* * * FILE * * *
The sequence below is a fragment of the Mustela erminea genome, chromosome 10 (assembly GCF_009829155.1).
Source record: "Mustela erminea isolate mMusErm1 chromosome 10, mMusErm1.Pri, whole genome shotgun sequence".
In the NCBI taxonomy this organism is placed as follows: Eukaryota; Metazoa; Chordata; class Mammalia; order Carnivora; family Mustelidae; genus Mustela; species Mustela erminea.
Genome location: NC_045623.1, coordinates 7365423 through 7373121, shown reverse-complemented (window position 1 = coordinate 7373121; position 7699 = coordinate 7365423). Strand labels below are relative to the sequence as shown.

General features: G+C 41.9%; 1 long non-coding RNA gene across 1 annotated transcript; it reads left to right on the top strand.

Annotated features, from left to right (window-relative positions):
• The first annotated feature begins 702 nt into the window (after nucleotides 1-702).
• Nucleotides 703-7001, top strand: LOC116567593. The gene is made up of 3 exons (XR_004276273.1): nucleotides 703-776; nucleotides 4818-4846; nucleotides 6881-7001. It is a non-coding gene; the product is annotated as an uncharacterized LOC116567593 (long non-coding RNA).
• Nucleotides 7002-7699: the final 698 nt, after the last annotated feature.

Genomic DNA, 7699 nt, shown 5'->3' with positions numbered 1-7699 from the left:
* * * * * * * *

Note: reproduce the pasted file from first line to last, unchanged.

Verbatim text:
The sequence below is a fragment of the Mustela erminea genome, chromosome 10 (assembly GCF_009829155.1).
Source record: "Mustela erminea isolate mMusErm1 chromosome 10, mMusErm1.Pri, whole genome shotgun sequence".
In the NCBI taxonomy this organism is placed as follows: Eukaryota; Metazoa; Chordata; class Mammalia; order Carnivora; family Mustelidae; genus Mustela; species Mustela erminea.
Genome location: NC_045623.1, coordinates 7365423 through 7373121, shown reverse-complemented (window position 1 = coordinate 7373121; position 7699 = coordinate 7365423). Strand labels below are relative to the sequence as shown.

General features: G+C 41.9%; 1 long non-coding RNA gene across 1 annotated transcript; it reads left to right on the top strand.

Annotated features, from left to right (window-relative positions):
• The first annotated feature begins 702 nt into the window (after nucleotides 1-702).
• Nucleotides 703-7001, top strand: LOC116567593. The gene is made up of 3 exons (XR_004276273.1): nucleotides 703-776; nucleotides 4818-4846; nucleotides 6881-7001. It is a non-coding gene; the product is annotated as an uncharacterized LOC116567593 (long non-coding RNA).
• Nucleotides 7002-7699: the final 698 nt, after the last annotated feature.

Genomic DNA, 7699 nt, shown 5'->3' with positions numbered 1-7699 from the left: